Starting true freshman quarterbacks isn’t the rarest thing to happen at Utah State. Last year Bishop Davenport was forced into action due to injuries to the Aggies’ top three signal-callers — Logan Bonner, Legas, and Levi Williams — starting one game and appearing in two others with the first team. Three other times since 2011 Utah State has started a true freshman. Chuckie Keeton started eight games in 2011 as a true freshman. Darell Garretson stepped in for Keeton in 2013, starting seven games as a true freshman. And in 2014, the true freshman Kent Myers had to step in for an injured Garretson and started five games.
James Madison is the best stopping the run and getting to the QB
Maybe this isn’t the best game for a true freshman that, by Anderson’s own admission, struggled to identify pass rushes against Air Force. James Madison is currently one of the leaders in collegiate football, ranking sixth in sacks with 4.3 per game.
Anderson said it plainly himself by calling the Dukes “one of the best teams at getting to the quarterback of anybody in the country right now” and laid out some of the principles to making sure they don’t become JMU’s next victim.
“As a play-caller and as a strategy just offensively, we can’t just sit in one spot and make them comfortable,” Anderson said. “Tempo’s gonna have to be part of it. We’ve got to run the ball. We’ve got to move the pocket. We’ve got to screen them. We’ve got to play-action them. We have to quick drop back. We have to keep them off-balance.”
Running the ball isn’t going to be the easiest thing either though, as James Madison is the best in the nation in yards allowed per game (22.7). It’s helped along by those sack numbers, since they count as rush attempts for a loss, but that alone didn’t allow them to hold Troy to negative rushing yards (-12) last week or keep Virginia to just 18 rush yards two weeks ago. The Dukes are a dominant run-stopping team that have allowed just 0.8 yards per rush this season.
Dukes’ secondary a question mark of the team
Although the front seven of James Madison’s defense is rock solid, the back end of their defense hasn’t always been able to capitalize on the pressure generated by the front line. In the last two games, the Dukes have yielded 330 or more yards each time, giving up 333 to Troy and 370 to Virginia.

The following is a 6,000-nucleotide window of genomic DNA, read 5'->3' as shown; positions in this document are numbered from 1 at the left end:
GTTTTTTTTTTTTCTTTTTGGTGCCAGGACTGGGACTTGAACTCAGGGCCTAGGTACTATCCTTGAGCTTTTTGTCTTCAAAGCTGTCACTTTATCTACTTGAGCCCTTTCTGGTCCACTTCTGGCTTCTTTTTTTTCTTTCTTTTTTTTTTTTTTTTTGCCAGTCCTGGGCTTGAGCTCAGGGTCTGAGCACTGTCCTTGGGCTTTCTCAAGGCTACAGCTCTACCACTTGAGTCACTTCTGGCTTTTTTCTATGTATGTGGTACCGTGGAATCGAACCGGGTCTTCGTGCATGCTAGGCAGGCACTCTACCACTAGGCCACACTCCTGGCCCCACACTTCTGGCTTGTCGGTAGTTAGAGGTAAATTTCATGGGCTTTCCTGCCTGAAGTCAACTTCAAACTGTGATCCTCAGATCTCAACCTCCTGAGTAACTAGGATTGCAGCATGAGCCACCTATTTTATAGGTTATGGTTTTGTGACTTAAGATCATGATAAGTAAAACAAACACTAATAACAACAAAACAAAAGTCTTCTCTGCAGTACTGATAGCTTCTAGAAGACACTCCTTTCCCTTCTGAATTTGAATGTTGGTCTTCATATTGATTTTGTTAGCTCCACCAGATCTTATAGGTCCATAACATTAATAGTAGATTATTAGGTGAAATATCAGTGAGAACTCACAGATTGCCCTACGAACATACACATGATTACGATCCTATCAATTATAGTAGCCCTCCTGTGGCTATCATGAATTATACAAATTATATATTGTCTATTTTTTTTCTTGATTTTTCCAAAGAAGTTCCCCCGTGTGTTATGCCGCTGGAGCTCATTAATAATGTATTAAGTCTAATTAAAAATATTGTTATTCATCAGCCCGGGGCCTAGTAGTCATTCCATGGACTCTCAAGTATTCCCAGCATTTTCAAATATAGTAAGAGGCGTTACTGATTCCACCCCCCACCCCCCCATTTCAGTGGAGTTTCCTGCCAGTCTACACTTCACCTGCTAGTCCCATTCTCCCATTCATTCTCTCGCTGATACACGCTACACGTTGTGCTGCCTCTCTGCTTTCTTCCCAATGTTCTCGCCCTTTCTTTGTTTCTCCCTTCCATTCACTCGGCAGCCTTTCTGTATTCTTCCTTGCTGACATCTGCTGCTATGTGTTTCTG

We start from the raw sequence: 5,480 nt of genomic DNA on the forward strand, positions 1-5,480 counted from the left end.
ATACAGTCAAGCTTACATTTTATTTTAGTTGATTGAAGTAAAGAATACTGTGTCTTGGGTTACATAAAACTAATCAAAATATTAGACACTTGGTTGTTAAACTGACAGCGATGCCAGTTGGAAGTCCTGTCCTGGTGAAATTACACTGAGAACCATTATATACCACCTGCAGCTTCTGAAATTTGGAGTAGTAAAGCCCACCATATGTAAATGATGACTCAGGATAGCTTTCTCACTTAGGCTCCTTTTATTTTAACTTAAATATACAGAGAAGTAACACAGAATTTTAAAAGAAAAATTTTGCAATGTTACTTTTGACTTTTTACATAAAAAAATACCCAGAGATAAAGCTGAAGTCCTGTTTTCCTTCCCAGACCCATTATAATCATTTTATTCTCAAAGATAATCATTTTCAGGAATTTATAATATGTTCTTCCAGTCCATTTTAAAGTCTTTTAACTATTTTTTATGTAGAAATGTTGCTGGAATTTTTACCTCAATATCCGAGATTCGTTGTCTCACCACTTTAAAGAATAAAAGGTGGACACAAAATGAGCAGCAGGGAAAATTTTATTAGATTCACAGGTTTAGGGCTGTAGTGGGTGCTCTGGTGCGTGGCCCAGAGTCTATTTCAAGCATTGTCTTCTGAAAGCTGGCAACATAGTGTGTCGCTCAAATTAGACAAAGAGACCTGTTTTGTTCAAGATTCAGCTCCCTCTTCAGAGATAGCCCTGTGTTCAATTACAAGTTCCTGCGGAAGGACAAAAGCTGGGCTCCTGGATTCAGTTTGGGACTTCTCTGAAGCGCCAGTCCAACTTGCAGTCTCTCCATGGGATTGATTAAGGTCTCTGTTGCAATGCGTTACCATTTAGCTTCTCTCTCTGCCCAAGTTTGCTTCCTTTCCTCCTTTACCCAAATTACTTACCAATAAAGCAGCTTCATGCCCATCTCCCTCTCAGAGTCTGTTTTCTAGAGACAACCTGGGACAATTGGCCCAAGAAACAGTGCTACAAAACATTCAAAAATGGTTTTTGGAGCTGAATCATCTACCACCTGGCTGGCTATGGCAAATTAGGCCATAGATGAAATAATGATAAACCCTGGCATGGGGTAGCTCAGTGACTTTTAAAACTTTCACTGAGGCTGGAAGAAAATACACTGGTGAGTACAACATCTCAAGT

Some of this is bound to come from forcing teams to be one-sided (like with Troy, the Dukes were probably fine to allow 333 pass yards when Troy’s net yardage was 321) but there have been worries. James Madison’s three opponents have completed 63.2 percent of passes and 9.0 yards per attempt. The pass rush may be capable of shaking USU’s freshman QB, but the secondary may not be the most dangerous Hillstead could face.
Utah State suffering from 1st quarter woes (again)
During Anderson’s tenure the Aggies have struggled with slow starts. In the 30 games since Anderson became the head coach, Utah State has given up nearly twice the points its scored in the first quarter (253-128). Looking just at this season, the Aggies spotted Iowa 14 quick points and then 22 points to Air Force. Frustrating totals since Utah State outscored both teams through the rest of the game (14-10 against Iowa, 21-17 at Air Force). It doesn’t matter, though, that USU outscored both those very good teams in a three-quarter span since football features four quarters.
“We have not played really well in the first quarter and we’re gonna have to do a better job,” Anderson said. “I know we’re inexperienced but we’ve got to grow up and we’ve got to be ready from the opening kick. We can’t wait to the second quarter to start playing.”
In his inaugural 2021 season spotting opposing teams early leads was almost charming and borderline celebrated since the team would almost inevitably rally from nine first quarter deficits it faced throughout the season (five of the double-digit holes). In 2022 and 2023, however, such antics have resulted in too many issues for the team. These squads have lacked the firepower the 2021 team had. Rallies are not as easily managed.
In most games, the most important quarter is the fourth. But for the Aggies, the first quarter is becoming far more important as they’ve been thrown off their game too often by refusing to play well at the start of games.